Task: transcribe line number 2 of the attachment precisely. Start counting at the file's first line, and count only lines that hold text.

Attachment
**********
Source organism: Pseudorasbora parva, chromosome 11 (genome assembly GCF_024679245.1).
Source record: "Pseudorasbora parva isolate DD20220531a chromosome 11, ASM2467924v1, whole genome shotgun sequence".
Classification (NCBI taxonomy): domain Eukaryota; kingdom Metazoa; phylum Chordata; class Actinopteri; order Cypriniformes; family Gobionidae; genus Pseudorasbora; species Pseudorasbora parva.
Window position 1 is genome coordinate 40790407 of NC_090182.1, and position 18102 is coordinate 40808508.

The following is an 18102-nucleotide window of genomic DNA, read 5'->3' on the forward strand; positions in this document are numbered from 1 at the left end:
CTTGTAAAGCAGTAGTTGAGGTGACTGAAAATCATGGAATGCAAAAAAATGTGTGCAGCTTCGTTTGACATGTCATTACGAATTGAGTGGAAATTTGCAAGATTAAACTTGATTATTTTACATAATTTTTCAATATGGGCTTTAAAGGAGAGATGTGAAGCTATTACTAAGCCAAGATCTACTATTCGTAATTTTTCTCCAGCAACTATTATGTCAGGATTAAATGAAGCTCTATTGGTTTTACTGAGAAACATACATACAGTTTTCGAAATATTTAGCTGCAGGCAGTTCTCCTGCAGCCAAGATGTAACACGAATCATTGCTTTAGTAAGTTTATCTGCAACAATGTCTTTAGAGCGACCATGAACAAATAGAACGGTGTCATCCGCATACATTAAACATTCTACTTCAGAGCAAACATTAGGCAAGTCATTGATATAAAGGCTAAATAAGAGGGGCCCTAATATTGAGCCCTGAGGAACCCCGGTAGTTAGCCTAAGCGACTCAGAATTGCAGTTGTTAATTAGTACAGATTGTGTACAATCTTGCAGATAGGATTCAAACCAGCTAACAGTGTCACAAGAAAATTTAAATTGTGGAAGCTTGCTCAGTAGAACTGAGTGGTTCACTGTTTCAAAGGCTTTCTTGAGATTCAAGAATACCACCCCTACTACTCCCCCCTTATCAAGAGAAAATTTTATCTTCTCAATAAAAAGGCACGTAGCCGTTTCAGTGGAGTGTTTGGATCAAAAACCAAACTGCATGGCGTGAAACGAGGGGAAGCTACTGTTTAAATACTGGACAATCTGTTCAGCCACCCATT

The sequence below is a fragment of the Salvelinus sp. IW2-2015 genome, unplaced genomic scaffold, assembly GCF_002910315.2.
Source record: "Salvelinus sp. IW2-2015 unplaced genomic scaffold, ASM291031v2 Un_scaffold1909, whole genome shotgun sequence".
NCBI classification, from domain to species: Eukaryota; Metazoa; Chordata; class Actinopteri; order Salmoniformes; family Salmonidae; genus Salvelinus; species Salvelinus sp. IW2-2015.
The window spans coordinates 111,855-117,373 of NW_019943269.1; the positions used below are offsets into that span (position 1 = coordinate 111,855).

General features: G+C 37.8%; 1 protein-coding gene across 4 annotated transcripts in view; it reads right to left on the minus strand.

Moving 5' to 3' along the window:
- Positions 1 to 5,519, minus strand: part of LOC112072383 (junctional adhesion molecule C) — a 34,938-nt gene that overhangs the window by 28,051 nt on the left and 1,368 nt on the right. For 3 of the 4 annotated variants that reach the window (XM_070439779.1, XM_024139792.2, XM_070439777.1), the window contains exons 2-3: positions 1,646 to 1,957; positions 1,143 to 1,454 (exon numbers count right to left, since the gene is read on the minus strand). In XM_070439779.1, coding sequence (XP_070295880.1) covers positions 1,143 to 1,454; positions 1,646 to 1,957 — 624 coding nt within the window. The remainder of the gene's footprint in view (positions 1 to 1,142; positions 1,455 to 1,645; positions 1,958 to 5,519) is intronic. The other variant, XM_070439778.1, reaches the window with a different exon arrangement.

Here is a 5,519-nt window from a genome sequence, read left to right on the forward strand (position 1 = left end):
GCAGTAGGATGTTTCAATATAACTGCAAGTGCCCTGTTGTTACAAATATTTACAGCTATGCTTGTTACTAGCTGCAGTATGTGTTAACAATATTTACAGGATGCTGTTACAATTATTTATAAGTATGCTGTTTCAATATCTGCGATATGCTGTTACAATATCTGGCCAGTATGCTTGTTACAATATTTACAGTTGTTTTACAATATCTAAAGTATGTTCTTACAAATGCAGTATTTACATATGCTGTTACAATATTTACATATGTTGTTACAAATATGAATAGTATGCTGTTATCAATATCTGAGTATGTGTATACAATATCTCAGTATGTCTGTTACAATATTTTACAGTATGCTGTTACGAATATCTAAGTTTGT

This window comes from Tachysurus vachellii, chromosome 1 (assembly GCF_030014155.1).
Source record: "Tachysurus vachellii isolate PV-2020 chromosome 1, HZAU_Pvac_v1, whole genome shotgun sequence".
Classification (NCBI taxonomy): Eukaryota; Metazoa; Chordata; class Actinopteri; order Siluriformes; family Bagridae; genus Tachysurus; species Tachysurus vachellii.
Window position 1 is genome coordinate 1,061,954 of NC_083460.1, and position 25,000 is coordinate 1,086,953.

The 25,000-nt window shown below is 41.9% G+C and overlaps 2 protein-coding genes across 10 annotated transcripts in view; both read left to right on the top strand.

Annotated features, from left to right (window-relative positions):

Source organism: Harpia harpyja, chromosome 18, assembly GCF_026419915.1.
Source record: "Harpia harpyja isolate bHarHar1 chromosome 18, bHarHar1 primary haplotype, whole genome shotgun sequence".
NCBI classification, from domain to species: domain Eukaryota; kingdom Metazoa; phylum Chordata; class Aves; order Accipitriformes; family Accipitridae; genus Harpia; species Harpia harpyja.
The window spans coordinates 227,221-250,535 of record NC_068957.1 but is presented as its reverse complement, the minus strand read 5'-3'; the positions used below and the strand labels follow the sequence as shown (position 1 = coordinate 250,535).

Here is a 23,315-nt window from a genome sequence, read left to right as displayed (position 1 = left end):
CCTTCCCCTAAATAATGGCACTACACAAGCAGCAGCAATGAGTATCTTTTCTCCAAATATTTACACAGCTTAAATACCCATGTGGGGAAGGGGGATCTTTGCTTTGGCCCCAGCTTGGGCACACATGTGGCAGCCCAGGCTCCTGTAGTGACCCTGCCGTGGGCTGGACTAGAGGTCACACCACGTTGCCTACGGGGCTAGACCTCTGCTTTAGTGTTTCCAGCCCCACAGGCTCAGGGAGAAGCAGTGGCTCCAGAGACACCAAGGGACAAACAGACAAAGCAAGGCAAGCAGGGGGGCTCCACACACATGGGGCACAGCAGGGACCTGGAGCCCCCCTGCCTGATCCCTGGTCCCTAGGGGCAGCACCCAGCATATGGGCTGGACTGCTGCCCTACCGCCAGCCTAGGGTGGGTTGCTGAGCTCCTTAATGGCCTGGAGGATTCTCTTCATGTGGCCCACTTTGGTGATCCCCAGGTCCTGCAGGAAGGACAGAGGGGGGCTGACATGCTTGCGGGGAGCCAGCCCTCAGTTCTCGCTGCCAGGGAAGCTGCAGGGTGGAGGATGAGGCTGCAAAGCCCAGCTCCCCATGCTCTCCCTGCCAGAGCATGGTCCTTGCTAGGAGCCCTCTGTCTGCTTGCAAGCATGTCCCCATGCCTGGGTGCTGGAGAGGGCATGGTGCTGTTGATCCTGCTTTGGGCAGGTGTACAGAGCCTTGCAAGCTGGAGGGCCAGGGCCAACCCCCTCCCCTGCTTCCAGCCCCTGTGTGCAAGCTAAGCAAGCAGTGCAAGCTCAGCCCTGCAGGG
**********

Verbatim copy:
Source record: "Pseudorasbora parva isolate DD20220531a chromosome 11, ASM2467924v1, whole genome shotgun sequence".